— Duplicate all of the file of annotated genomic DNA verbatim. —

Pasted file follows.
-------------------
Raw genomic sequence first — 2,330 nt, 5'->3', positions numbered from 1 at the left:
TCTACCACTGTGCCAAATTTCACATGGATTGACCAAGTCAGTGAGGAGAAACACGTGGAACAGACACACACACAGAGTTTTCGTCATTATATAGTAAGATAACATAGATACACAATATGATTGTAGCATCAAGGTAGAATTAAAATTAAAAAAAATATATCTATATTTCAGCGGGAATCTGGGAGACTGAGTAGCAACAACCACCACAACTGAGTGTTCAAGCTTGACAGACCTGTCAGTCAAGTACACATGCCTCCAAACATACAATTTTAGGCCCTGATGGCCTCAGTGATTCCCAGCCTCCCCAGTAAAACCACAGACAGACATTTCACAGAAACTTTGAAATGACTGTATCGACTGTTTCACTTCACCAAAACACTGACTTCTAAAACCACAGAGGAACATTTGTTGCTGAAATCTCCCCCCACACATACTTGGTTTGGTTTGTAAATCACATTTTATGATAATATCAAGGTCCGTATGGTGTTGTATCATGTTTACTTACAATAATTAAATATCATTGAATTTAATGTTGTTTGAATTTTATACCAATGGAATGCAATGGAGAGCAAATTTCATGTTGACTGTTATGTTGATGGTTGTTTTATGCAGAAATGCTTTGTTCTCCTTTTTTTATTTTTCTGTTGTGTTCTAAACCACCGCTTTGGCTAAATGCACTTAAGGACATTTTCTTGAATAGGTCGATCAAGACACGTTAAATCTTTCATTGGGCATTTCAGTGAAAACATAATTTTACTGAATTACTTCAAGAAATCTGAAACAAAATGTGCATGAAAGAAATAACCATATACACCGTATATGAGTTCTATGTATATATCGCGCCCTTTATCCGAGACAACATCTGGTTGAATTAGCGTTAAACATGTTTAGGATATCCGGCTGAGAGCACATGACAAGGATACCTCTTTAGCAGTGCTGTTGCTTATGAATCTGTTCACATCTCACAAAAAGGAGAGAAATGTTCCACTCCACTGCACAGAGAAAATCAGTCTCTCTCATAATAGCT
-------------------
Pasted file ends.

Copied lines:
Raw genomic sequence first — 2,330 nt, 5'->3', positions numbered from 1 at the left:
TCTACCACTGTGCCAAATTTCACATGGATTGACCAAGTCAGTGAGGAGAAACACGTGGAACAGACACACACACAGAGTTTTCGTCATTATATAGTAAGATAACATAGATACACAATATGATTGTAGCATCAAGGTAGAATTAAAATTAAAAAAAATATATCTATATTTCAGCGGGAATCTGGGAGACTGAGTAGCAACAACCACCACAACTGAGTGTTCAAGCTTGACAGACCTGTCAGTCAAGTACACATGCCTCCAAACATACAATTTTAGGCCCTGATGGCCTCAGTGATTCCCAGCCTCCCCAGTAAAACCACAGACAGACATTTCACAGAAACTTTGAAATGACTGTATCGACTGTTTCACTTCACCAAAACACTGACTTCTAAAACCACAGAGGAACATTTGTTGCTGAAATCTCCCCCCACACATACTTGGTTTGGTTTGTAAATCACATTTTATGATAATATCAAGGTCCGTATGGTGTTGTATCATGTTTACTTACAATAATTAAATATCATTGAATTTAATGTTGTTTGAATTTTATACCAATGGAATGCAATGGAGAGCAAATTTCATGTTGACTGTTATGTTGATGGTTGTTTTATGCAGAAATGCTTTGTTCTCCTTTTTTTATTTTTCTGTTGTGTTCTAAACCACCGCTTTGGCTAAATGCACTTAAGGACATTTTCTTGAATAGGTCGATCAAGACACGTTAAATCTTTCATTGGGCATTTCAGTGAAAACATAATTTTACTGAATTACTTCAAGAAATCTGAAACAAAATGTGCATGAAAGAAATAACCATATACACCGTATATGAGTTCTATGTATATATCGCGCCCTTTATCCGAGACAACATCTGGTTGAATTAGCGTTAAACATGTTTAGGATATCCGGCTGAGAGCACATGACAAGGATACCTCTTTAGCAGTGCTGTTGCTTATGAATCTGTTCACATCTCACAAAAAGGAGAGAAATGTTCCACTCCACTGCACAGAGAAAATCAGTCTCTCTCATAATAGCT